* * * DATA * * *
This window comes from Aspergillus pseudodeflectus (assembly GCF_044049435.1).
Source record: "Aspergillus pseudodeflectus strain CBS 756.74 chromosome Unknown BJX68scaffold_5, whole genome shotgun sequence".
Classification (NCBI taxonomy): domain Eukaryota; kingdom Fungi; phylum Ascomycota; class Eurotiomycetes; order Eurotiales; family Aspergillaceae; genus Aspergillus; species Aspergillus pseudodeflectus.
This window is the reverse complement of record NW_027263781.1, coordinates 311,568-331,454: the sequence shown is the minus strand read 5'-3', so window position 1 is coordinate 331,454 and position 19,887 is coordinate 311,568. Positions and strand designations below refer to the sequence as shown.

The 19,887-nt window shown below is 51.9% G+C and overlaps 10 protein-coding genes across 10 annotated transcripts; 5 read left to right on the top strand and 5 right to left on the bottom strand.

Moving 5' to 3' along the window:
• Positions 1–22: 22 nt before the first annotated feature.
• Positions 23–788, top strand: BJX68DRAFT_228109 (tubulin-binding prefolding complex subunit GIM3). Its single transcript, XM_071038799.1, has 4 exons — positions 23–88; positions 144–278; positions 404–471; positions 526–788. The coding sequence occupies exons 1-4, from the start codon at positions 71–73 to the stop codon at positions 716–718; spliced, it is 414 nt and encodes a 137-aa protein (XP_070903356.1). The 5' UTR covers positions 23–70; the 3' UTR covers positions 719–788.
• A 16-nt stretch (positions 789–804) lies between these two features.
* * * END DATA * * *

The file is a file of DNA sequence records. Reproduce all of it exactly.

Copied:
This window comes from Aspergillus pseudodeflectus (assembly GCF_044049435.1).
Source record: "Aspergillus pseudodeflectus strain CBS 756.74 chromosome Unknown BJX68scaffold_5, whole genome shotgun sequence".
Classification (NCBI taxonomy): domain Eukaryota; kingdom Fungi; phylum Ascomycota; class Eurotiomycetes; order Eurotiales; family Aspergillaceae; genus Aspergillus; species Aspergillus pseudodeflectus.
This window is the reverse complement of record NW_027263781.1, coordinates 311,568-331,454: the sequence shown is the minus strand read 5'-3', so window position 1 is coordinate 331,454 and position 19,887 is coordinate 311,568. Positions and strand designations below refer to the sequence as shown.

The 19,887-nt window shown below is 51.9% G+C and overlaps 10 protein-coding genes across 10 annotated transcripts; 5 read left to right on the top strand and 5 right to left on the bottom strand.

Moving 5' to 3' along the window:
• Positions 1–22: 22 nt before the first annotated feature.
• Positions 23–788, top strand: BJX68DRAFT_228109 (tubulin-binding prefolding complex subunit GIM3). Its single transcript, XM_071038799.1, has 4 exons — positions 23–88; positions 144–278; positions 404–471; positions 526–788. The coding sequence occupies exons 1-4, from the start codon at positions 71–73 to the stop codon at positions 716–718; spliced, it is 414 nt and encodes a 137-aa protein (XP_070903356.1). The 5' UTR covers positions 23–70; the 3' UTR covers positions 719–788.
• A 16-nt stretch (positions 789–804) lies between these two features.